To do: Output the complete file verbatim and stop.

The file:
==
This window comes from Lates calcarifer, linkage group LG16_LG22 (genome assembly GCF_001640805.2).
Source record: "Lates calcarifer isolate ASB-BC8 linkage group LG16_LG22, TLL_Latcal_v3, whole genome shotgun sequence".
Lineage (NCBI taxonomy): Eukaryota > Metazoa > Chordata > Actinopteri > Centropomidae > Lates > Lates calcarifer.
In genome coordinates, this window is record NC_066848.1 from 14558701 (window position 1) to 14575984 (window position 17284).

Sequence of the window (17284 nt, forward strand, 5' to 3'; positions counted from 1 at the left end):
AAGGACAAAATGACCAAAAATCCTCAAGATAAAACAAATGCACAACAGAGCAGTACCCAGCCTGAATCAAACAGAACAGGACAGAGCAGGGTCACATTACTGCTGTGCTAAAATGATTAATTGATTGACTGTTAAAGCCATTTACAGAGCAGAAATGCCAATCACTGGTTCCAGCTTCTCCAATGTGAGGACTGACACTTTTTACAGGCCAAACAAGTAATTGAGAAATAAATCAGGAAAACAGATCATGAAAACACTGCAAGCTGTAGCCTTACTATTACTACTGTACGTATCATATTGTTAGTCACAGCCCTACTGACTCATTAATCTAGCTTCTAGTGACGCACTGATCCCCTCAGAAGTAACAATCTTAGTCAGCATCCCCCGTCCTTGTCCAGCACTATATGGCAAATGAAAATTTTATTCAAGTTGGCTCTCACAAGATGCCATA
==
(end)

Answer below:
This window comes from Lates calcarifer, linkage group LG16_LG22 (genome assembly GCF_001640805.2).
Source record: "Lates calcarifer isolate ASB-BC8 linkage group LG16_LG22, TLL_Latcal_v3, whole genome shotgun sequence".
Lineage (NCBI taxonomy): Eukaryota > Metazoa > Chordata > Actinopteri > Centropomidae > Lates > Lates calcarifer.
In genome coordinates, this window is record NC_066848.1 from 14558701 (window position 1) to 14575984 (window position 17284).

Sequence of the window (17284 nt, forward strand, 5' to 3'; positions counted from 1 at the left end):
AAGGACAAAATGACCAAAAATCCTCAAGATAAAACAAATGCACAACAGAGCAGTACCCAGCCTGAATCAAACAGAACAGGACAGAGCAGGGTCACATTACTGCTGTGCTAAAATGATTAATTGATTGACTGTTAAAGCCATTTACAGAGCAGAAATGCCAATCACTGGTTCCAGCTTCTCCAATGTGAGGACTGACACTTTTTACAGGCCAAACAAGTAATTGAGAAATAAATCAGGAAAACAGATCATGAAAACACTGCAAGCTGTAGCCTTACTATTACTACTGTACGTATCATATTGTTAGTCACAGCCCTACTGACTCATTAATCTAGCTTCTAGTGACGCACTGATCCCCTCAGAAGTAACAATCTTAGTCAGCATCCCCCGTCCTTGTCCAGCACTATATGGCAAATGAAAATTTTATTCAAGTTGGCTCTCACAAGATGCCATA